NEW YORK -- On Tuesday night, the Committee to Protect Journalists honored four individuals with the organization’s 2013 International Press Freedom Awards: Egypt’s Bassem Youssef, Turkey’s Nedim Şener, Ecuador’s Janet Hinostroza and Vietnam’s Nguyen Van Hai, a blogger who remains in prison.
The honorees' stories were both inspiring and harrowing, and the annual dinner raised money for CPJ and awareness of the ordeals journalists face around the world.
But the black-tie event, held at the Waldorf Astoria hotel in New York, was not without some media drama. Its scheduled host, CBS News' Lara Logan, did not appear, after an announcement by the network that she had been ordered to take a leave of absence following an internal review of her discredited "60 Minutes" report on the September 2012 Benghazi attack that killed four Americans.
CBS News anchor Scott Pelley, who filled in as host for the evening, did not discuss the controversy. But another journalist took the opportunity to defend the “60 Minutes” star on stage.
Norman Pearlstine, who recently left Bloomberg News to become chief content officer at Time Inc., said that Logan “has been a valuable member of the CPJ board” and “her body of work has included a willingness to put herself in harm’s way to get a story.”
“I’m one of those who simply hopes that people recognize what an extraordinary career she has had,” Pearlstine said.
Then Pearlstine -- a former top editor at the Wall Street Journal who was on stage to introduce Paul Steiger, who held that job before him -- waded more deeply into the controversy by suggesting that Logan's editor is ultimately responsible for the Benghazi report.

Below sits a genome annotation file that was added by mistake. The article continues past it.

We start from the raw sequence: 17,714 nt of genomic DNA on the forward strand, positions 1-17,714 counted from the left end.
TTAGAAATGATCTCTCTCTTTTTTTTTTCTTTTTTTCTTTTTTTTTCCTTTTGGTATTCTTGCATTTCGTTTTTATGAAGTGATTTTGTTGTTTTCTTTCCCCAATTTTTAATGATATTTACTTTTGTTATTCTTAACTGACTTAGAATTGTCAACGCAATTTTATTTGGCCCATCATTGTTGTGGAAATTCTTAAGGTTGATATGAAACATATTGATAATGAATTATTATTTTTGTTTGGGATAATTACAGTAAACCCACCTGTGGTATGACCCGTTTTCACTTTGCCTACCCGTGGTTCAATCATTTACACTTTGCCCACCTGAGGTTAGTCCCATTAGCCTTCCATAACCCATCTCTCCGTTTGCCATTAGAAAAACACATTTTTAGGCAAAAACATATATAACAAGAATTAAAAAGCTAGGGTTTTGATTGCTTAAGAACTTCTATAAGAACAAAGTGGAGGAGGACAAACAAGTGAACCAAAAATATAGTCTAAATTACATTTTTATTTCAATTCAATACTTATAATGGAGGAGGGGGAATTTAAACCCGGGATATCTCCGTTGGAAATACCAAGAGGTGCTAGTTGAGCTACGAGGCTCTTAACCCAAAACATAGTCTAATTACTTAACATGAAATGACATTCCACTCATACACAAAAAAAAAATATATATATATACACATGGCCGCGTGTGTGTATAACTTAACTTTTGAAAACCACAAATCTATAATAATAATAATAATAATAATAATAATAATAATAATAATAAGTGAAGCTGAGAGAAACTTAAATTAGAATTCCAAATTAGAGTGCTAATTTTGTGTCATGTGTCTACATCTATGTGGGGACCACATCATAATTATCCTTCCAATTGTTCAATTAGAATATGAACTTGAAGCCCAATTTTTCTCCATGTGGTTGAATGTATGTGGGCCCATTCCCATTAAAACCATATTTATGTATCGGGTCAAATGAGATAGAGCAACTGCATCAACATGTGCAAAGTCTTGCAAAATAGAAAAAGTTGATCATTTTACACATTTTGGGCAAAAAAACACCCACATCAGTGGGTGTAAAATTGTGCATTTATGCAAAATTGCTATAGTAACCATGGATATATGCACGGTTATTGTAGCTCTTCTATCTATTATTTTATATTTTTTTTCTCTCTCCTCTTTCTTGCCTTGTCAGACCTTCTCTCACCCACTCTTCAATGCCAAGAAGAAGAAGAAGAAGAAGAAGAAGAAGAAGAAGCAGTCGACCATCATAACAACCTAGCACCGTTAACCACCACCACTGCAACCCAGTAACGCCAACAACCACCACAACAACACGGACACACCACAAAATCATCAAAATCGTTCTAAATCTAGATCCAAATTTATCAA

“I tend to think that more often than not it is really the editor, sitting behind the desk directing the reporter, who is more at fault and more to blame than the reporter,” Pearlstine said.
“We, as editors, tend to be quite schizoid in our work,” he continued. “We encourage reporters to take extraordinary chances, to bring their passions to their work, and then we present ourselves as that last bastion between the journalist who’s been in the field, doing the job, and the reader or viewer. And it is often a very difficult task when a story gets an extraordinary head of steam to stop it, and yet that, quite often, is really the way that editors do protect journalists. “
Max McClellan, Logan’s producer on the story, was also ordered to take a leave of absence on Tuesday.
Jeff Fager, the executive producer of “60 Minutes,” said in a Tuesday staff memo that he is “responsible for what gets on the air.”
But Fager -- who also serves as CBS News chairman and thereby oversees the “60 Minutes” executive producer, in this case himself –- was not punished for the report, which aired Oct. 27. The broadcast prominently featured discredited Benghazi "witness" Dylan Davies, included several factual errors and failed to disclose that Davies' memoir had been published by a CBS subsidiary.
Fager continues to hold both high-ranking positions at the network, but the “60 Minutes” debacle has raised questions about whether there can be real accountability for what gets on air while he's wearing both hats.